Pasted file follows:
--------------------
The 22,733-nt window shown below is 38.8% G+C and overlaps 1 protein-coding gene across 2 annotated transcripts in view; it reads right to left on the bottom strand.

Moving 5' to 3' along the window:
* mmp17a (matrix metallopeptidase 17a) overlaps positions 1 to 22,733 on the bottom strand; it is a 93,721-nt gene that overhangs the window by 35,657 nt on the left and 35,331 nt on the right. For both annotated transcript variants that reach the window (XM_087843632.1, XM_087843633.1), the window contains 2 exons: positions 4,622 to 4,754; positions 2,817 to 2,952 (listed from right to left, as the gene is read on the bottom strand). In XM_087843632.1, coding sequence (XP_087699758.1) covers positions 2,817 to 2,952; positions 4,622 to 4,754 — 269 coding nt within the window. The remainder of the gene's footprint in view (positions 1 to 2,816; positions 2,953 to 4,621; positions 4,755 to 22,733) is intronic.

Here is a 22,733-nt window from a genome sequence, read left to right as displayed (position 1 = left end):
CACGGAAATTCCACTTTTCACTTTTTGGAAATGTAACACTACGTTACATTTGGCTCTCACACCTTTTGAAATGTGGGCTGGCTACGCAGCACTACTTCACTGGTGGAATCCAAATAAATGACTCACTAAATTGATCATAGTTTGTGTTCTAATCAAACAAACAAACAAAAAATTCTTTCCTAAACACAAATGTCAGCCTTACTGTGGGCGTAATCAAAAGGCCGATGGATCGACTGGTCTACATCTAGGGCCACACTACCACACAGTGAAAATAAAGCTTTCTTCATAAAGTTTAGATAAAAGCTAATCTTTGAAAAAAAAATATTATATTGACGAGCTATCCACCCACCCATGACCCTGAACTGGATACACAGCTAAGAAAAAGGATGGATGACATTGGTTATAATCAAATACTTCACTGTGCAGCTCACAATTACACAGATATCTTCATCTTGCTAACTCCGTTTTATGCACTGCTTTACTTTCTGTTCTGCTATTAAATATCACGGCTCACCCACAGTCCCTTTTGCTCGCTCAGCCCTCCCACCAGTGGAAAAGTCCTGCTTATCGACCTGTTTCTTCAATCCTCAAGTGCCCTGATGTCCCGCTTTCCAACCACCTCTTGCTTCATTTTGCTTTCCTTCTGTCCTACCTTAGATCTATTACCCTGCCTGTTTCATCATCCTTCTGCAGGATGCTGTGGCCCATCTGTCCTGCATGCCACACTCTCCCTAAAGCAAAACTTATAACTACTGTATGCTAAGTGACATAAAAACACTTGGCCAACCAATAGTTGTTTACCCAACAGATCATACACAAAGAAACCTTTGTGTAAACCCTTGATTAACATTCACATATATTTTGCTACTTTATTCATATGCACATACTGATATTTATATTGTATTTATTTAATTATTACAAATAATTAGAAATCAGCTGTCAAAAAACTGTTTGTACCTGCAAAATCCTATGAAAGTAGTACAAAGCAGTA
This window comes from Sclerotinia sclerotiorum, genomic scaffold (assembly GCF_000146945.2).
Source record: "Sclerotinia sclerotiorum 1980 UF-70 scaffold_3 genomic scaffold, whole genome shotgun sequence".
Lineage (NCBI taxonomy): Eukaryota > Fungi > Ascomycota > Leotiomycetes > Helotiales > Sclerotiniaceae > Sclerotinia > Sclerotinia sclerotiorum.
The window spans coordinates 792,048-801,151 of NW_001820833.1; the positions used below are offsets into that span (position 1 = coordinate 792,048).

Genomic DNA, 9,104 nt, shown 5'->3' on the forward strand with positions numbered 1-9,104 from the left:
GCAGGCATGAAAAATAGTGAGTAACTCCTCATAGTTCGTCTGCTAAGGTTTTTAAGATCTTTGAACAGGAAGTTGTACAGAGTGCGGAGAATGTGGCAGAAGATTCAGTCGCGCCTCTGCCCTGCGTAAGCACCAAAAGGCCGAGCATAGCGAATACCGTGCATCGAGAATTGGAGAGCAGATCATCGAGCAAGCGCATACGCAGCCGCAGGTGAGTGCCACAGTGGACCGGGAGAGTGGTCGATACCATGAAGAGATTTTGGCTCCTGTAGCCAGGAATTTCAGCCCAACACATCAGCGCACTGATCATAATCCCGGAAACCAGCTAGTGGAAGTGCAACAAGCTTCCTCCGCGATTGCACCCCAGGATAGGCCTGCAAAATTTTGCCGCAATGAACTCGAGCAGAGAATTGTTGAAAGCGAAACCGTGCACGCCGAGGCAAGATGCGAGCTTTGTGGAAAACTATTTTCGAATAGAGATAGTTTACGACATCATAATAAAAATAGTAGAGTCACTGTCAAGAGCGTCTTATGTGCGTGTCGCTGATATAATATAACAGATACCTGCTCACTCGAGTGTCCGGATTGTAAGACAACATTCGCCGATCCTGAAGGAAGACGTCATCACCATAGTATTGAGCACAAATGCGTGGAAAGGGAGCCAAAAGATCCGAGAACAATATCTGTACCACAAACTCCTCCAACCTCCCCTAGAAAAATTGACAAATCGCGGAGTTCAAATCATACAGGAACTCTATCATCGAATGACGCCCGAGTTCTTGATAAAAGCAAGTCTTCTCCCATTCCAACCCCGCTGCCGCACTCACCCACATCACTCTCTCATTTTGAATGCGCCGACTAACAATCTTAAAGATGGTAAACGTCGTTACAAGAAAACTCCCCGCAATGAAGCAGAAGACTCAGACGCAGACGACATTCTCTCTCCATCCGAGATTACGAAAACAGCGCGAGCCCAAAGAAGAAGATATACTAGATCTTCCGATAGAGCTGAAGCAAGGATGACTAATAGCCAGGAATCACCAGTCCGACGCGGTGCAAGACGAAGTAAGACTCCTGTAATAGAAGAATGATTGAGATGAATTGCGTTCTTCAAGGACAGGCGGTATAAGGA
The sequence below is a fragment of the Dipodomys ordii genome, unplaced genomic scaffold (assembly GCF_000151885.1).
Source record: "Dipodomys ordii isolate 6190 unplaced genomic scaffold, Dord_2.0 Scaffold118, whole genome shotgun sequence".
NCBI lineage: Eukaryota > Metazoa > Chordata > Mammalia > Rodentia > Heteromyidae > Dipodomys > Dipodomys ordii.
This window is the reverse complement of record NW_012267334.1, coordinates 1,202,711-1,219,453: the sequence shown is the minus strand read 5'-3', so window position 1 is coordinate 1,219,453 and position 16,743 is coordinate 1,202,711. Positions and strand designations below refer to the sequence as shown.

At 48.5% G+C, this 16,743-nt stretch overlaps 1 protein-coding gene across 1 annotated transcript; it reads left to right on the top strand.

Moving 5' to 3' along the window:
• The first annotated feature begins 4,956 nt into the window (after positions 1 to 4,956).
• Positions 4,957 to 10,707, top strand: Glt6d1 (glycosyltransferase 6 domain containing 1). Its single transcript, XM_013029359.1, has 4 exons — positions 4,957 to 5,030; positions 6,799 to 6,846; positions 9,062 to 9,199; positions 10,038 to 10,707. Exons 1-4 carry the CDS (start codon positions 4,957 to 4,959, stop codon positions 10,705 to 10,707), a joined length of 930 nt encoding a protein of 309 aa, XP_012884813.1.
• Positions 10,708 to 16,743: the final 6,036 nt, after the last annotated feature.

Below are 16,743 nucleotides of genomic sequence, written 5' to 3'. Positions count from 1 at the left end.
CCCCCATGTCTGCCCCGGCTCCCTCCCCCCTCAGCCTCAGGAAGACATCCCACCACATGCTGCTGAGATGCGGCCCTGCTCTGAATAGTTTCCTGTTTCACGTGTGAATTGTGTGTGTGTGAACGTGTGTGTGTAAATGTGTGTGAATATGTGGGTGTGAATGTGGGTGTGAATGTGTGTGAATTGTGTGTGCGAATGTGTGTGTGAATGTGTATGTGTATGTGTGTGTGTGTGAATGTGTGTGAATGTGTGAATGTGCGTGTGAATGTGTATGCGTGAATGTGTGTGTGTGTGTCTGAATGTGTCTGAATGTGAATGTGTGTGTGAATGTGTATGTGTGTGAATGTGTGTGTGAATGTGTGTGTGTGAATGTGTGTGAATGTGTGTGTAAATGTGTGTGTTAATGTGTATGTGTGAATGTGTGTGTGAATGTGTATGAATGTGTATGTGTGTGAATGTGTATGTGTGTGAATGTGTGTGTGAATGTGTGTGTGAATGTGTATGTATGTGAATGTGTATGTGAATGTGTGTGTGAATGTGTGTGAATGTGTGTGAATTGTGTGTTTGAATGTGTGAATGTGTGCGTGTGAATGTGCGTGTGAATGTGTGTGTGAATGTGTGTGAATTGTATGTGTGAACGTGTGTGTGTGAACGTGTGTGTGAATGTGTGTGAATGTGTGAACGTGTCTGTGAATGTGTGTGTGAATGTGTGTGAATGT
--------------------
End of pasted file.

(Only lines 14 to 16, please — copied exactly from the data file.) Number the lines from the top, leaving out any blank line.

NCBI lineage: Eukaryota > Metazoa > Chordata > Mammalia > Rodentia > Heteromyidae > Dipodomys > Dipodomys ordii.
This window is the reverse complement of record NW_012267334.1, coordinates 1,202,711-1,219,453: the sequence shown is the minus strand read 5'-3', so window position 1 is coordinate 1,219,453 and position 16,743 is coordinate 1,202,711. Positions and strand designations below refer to the sequence as shown.

At 48.5% G+C, this 16,743-nt stretch overlaps 1 protein-coding gene across 1 annotated transcript; it reads left to right on the top strand.